One of the challenges we face in retirement is finding the most advantageous way to draw down savings while minimizing taxes.
Many people have investments in a variety of accounts that have different tax characteristics. These can include traditional IRAs or 401(k)s, Roth IRAs and taxable brokerage accounts. In retirement, you'll probably need to withdraw money from these accounts to supplement your Social Security income.
The conventional wisdom is to withdraw from taxable accounts first; followed by tax-deferred accounts; and, finally, Roth assets. This approach affords your tax-advantaged accounts more time to grow tax-deferred -- but could also present you with more taxable income in some years than others. As your tax rate is dependent on your income, this could mean more taxes in those high-income years than you originally anticipated.
Federal income tax matters for retirees can be complicated. For example:
- Withdrawals (distributions) from traditional, pretax IRA or 401(k) accounts are fully taxed as ordinary income.
- Qualified distributions from a Roth account are tax-free.
- For taxable accounts, interest received is ordinary income. However, if you sell investments, you only pay taxes on the gains (i.e., not invested principal, which is tax-free). Long-term capital gains and qualified dividend income are generally taxed at lower rates than ordinary income.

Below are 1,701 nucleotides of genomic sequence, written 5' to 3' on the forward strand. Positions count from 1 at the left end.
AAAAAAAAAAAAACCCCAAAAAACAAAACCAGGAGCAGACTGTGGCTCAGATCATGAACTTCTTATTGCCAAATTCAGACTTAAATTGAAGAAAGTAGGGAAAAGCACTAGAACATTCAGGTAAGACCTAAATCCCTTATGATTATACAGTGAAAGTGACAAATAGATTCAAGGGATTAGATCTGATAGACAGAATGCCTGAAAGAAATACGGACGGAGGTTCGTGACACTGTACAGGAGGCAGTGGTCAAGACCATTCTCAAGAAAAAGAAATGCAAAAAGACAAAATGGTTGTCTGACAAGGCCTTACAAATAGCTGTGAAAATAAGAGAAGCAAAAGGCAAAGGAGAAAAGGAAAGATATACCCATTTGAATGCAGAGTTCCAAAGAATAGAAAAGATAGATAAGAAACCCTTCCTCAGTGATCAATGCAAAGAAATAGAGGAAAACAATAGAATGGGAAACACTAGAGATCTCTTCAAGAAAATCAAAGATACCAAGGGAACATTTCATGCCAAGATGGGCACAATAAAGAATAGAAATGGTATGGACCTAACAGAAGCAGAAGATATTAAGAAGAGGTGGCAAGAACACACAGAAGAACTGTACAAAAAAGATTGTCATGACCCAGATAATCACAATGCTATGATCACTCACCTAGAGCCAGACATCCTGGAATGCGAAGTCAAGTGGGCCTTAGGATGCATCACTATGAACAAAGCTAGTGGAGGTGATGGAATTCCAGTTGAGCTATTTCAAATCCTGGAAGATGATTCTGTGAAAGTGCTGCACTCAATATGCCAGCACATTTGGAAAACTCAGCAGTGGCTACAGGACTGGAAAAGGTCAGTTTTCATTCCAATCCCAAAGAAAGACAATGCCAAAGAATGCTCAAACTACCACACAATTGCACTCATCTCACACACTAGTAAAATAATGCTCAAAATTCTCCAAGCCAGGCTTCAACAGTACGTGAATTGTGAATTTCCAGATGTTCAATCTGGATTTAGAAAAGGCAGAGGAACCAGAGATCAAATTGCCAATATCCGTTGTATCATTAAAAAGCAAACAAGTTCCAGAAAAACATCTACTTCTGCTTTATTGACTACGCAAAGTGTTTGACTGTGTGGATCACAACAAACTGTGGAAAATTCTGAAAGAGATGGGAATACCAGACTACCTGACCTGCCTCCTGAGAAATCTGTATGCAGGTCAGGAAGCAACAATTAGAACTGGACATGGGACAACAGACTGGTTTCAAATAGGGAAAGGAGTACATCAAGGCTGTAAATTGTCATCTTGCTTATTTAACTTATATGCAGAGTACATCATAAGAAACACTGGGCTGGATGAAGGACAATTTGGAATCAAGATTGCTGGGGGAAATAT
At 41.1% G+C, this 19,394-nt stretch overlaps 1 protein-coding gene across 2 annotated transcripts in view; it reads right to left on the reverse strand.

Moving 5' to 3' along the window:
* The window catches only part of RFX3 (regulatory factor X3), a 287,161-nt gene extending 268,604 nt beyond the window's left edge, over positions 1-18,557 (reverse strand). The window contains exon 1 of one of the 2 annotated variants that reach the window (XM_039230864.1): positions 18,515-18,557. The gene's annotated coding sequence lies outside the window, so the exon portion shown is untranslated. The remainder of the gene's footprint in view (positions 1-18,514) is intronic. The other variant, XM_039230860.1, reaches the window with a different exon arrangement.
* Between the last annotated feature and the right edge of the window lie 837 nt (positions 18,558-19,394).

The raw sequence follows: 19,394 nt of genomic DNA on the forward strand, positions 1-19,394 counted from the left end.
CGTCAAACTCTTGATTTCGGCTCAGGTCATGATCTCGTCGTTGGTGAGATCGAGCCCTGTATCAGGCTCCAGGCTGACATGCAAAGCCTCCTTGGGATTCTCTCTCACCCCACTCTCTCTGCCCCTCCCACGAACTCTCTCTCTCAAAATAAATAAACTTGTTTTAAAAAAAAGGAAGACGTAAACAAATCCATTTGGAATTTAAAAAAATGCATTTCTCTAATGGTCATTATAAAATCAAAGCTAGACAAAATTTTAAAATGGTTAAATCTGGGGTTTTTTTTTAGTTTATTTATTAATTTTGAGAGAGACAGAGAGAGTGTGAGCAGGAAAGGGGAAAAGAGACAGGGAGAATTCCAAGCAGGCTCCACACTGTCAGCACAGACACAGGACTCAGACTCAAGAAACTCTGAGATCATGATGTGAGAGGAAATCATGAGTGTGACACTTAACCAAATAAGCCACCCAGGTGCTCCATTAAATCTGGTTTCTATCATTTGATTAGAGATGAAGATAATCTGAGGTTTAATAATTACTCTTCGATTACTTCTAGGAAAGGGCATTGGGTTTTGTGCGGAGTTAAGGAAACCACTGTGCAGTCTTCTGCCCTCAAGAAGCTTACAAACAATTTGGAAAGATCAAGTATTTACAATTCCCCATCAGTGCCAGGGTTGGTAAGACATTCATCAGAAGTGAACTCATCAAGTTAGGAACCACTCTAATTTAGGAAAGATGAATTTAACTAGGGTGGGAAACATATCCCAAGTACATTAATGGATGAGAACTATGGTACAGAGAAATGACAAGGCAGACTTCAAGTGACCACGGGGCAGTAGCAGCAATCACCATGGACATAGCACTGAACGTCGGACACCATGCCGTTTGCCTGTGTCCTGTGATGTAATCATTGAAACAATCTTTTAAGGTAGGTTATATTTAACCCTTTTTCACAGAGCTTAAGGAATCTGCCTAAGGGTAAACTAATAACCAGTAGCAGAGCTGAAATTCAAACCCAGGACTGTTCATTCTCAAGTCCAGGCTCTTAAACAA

Everyone has different financial goals in retirement, but if you're concerned about outliving your assets, you might focus on extending the life of your portfolio, and/or increasing what you can spend in retirement. Here are two ways you can use tax savings to help achieve these goals.
1. Take full advantage of income subject to very low (or even zero) tax rates.
People with relatively modest incomes may think it best to follow the conventional model. After all, you may pay little or no taxes at first. However, once the taxable accounts are exhausted, you may end up paying a higher tax rate because you are generating more taxable income from tax-deferred account withdrawals.
Instead, consider using your low tax bracket strategically by consistently "filling up" that bracket with ordinary income from tax-deferred account distributions, such as your traditional IRA. If you need more than these withdrawals to support your lifestyle, you can sell taxable account investments, then take money from Roth accounts. This idea isn't new, but following the Tax Cuts and Jobs Act of 2017, more people may be able to limit their incomes to match their deductions -- thus paying zero taxes -- or stay within a low bracket.
As an example, assume a married couple:
- Has $750,000 across their investment accounts: 60% tax-deferred, 30% Roth and 10% taxable;
- Spends $65,000 (after taxes) each year; and
- Collects $29,000 in Social Security benefits.
Using the approach described above they could completely avoid federal income taxes for 30 years and save $46,000 in taxes. This adds almost 2½ years to the life of their portfolio.
|Conventional Wisdom||Bracket-Filling Method|
|Account withdrawals (specific to this example)||Taxable account (years 1-3); tax-deferred (years 3-18); Roth (years 18-30)||Tax-deferred distributions $20,000-$23,000 each year; supplement with taxable account (years 1-5) and Roth (years 6-31)|
|Federal taxes paid over 30 years||$46,000||$0|
|Longevity of portfolio with constant returns||29.2 years||31.6 years (8% improvement)|
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Copyright 2018 The Kiplinger Washington Editors